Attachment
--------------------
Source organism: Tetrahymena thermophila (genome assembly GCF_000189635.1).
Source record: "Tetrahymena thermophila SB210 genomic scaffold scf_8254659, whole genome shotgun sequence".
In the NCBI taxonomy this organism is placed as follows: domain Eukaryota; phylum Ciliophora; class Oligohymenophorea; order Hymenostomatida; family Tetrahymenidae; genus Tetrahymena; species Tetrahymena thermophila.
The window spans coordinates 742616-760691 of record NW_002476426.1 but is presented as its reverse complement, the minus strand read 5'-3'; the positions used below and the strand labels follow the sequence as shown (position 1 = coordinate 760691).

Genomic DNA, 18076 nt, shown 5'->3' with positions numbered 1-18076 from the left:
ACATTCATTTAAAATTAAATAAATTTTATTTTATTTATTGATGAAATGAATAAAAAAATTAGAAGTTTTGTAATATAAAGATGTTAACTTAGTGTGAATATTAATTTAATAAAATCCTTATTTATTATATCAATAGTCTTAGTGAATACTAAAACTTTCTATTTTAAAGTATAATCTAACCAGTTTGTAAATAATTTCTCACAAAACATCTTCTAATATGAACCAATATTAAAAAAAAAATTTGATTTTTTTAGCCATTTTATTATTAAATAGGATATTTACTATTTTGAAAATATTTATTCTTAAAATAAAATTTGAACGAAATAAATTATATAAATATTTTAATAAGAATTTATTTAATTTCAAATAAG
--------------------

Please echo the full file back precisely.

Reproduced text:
Source organism: Tetrahymena thermophila (genome assembly GCF_000189635.1).
Source record: "Tetrahymena thermophila SB210 genomic scaffold scf_8254659, whole genome shotgun sequence".
In the NCBI taxonomy this organism is placed as follows: domain Eukaryota; phylum Ciliophora; class Oligohymenophorea; order Hymenostomatida; family Tetrahymenidae; genus Tetrahymena; species Tetrahymena thermophila.
The window spans coordinates 742616-760691 of record NW_002476426.1 but is presented as its reverse complement, the minus strand read 5'-3'; the positions used below and the strand labels follow the sequence as shown (position 1 = coordinate 760691).

Genomic DNA, 18076 nt, shown 5'->3' with positions numbered 1-18076 from the left:
ACATTCATTTAAAATTAAATAAATTTTATTTTATTTATTGATGAAATGAATAAAAAAATTAGAAGTTTTGTAATATAAAGATGTTAACTTAGTGTGAATATTAATTTAATAAAATCCTTATTTATTATATCAATAGTCTTAGTGAATACTAAAACTTTCTATTTTAAAGTATAATCTAACCAGTTTGTAAATAATTTCTCACAAAACATCTTCTAATATGAACCAATATTAAAAAAAAAATTTGATTTTTTTAGCCATTTTATTATTAAATAGGATATTTACTATTTTGAAAATATTTATTCTTAAAATAAAATTTGAACGAAATAAATTATATAAATATTTTAATAAGAATTTATTTAATTTCAAATAAG